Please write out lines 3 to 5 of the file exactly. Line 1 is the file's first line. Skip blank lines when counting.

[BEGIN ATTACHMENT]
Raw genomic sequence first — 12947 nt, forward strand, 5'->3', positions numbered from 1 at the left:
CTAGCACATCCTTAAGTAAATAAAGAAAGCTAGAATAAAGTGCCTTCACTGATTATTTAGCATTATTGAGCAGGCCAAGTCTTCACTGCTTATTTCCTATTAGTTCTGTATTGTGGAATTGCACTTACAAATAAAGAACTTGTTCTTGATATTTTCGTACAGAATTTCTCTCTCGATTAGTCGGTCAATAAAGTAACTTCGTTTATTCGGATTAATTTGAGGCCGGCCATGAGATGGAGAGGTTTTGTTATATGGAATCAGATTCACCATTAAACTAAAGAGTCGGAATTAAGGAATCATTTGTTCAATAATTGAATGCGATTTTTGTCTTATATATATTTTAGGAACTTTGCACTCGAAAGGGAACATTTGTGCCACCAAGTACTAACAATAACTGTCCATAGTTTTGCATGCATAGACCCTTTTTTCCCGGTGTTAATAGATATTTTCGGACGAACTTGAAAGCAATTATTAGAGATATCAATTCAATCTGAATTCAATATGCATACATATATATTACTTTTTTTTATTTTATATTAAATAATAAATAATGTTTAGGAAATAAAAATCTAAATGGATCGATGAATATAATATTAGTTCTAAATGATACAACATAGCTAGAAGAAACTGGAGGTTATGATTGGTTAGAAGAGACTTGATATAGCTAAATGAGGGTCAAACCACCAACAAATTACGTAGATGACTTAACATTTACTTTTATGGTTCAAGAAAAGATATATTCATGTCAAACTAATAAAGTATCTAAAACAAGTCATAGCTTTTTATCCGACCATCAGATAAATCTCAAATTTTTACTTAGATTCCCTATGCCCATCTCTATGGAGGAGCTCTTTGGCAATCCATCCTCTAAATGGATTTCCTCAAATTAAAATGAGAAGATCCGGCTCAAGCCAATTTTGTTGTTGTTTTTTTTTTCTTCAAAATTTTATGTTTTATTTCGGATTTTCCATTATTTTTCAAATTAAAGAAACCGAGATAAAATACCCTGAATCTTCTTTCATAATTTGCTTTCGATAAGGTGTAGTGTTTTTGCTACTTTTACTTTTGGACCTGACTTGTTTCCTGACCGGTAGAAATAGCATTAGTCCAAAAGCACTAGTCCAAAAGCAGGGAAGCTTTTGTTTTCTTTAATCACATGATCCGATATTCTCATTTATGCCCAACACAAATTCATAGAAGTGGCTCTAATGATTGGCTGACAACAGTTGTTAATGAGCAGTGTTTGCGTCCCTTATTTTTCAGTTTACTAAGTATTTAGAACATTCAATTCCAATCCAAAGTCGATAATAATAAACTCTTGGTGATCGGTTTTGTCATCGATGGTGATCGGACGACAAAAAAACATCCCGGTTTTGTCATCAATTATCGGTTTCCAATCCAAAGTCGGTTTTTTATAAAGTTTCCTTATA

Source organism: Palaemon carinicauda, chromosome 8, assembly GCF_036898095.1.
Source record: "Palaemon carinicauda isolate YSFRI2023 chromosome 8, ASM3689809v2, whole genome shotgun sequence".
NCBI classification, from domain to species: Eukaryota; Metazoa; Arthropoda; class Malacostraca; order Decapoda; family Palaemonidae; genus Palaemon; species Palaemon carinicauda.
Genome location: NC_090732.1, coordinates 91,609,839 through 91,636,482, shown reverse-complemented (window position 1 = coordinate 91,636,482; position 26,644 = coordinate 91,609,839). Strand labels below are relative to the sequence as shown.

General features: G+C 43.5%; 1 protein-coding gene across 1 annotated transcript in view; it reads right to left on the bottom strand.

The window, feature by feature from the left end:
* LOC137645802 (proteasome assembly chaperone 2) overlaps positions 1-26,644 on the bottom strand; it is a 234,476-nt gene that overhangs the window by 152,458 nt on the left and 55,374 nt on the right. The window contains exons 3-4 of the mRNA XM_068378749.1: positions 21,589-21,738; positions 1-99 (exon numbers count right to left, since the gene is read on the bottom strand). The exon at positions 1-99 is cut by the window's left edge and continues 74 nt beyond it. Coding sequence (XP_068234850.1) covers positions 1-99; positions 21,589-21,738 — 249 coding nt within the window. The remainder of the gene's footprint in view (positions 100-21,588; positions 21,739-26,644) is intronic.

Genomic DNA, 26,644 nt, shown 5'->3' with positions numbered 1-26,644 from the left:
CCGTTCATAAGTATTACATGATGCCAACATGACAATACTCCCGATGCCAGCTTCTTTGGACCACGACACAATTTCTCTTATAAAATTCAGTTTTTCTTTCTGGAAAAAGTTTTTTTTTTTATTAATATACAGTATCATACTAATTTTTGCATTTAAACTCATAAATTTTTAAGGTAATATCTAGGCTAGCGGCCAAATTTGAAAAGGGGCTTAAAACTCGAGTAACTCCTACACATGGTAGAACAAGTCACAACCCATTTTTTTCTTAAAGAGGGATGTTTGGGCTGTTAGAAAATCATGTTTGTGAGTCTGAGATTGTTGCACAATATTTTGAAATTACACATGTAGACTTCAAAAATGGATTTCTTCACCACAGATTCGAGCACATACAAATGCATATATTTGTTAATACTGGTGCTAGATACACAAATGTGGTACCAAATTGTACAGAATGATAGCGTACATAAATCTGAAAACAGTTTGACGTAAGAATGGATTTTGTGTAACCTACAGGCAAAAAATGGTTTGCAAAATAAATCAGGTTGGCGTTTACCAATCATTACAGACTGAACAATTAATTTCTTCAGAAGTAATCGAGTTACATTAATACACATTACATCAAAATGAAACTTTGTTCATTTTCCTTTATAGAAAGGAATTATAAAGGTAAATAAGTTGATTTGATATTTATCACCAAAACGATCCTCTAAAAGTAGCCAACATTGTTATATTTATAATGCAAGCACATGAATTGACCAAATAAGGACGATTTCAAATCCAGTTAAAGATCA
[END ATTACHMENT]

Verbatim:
Source organism: Palaemon carinicauda, chromosome 8, assembly GCF_036898095.1.
Source record: "Palaemon carinicauda isolate YSFRI2023 chromosome 8, ASM3689809v2, whole genome shotgun sequence".
NCBI classification, from domain to species: Eukaryota; Metazoa; Arthropoda; class Malacostraca; order Decapoda; family Palaemonidae; genus Palaemon; species Palaemon carinicauda.